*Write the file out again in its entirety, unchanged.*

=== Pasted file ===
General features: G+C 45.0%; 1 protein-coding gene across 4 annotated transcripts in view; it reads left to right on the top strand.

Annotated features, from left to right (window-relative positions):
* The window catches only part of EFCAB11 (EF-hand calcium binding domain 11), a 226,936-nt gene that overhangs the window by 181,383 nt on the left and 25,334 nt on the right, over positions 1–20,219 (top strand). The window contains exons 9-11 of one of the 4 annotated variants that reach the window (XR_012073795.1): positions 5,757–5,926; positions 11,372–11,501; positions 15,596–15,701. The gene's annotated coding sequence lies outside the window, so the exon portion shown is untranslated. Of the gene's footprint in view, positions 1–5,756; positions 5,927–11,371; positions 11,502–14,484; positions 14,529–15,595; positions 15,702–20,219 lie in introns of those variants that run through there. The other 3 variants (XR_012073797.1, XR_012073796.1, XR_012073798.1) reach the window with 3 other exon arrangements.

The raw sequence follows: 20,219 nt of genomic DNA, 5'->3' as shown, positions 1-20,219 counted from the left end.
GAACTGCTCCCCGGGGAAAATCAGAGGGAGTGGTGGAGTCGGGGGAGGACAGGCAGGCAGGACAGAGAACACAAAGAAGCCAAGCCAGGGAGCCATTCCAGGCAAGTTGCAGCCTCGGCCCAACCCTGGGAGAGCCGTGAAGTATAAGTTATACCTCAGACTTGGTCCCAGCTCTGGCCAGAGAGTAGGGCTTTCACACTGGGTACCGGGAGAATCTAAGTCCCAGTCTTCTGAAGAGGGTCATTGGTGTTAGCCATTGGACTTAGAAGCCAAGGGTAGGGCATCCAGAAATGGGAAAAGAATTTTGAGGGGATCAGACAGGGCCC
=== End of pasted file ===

General features: G+C 45.0%; 1 protein-coding gene across 4 annotated transcripts in view; it reads left to right on the top strand.

Annotated features, from left to right (window-relative positions):
* The window catches only part of EFCAB11 (EF-hand calcium binding domain 11), a 226,936-nt gene that overhangs the window by 181,383 nt on the left and 25,334 nt on the right, over positions 1–20,219 (top strand). The window contains exons 9-11 of one of the 4 annotated variants that reach the window (XR_012073795.1): positions 5,757–5,926; positions 11,372–11,501; positions 15,596–15,701. The gene's annotated coding sequence lies outside the window, so the exon portion shown is untranslated. Of the gene's footprint in view, positions 1–5,756; positions 5,927–11,371; positions 11,502–14,484; positions 14,529–15,595; positions 15,702–20,219 lie in introns of those variants that run through there. The other 3 variants (XR_012073797.1, XR_012073796.1, XR_012073798.1) reach the window with 3 other exon arrangements.

The raw sequence follows: 20,219 nt of genomic DNA, 5'->3' as shown, positions 1-20,219 counted from the left end.
GAACTGCTCCCCGGGGAAAATCAGAGGGAGTGGTGGAGTCGGGGGAGGACAGGCAGGCAGGACAGAGAACACAAAGAAGCCAAGCCAGGGAGCCATTCCAGGCAAGTTGCAGCCTCGGCCCAACCCTGGGAGAGCCGTGAAGTATAAGTTATACCTCAGACTTGGTCCCAGCTCTGGCCAGAGAGTAGGGCTTTCACACTGGGTACCGGGAGAATCTAAGTCCCAGTCTTCTGAAGAGGGTCATTGGTGTTAGCCATTGGACTTAGAAGCCAAGGGTAGGGCATCCAGAAATGGGAAAAGAATTTTGAGGGGATCAGACAGGGCCC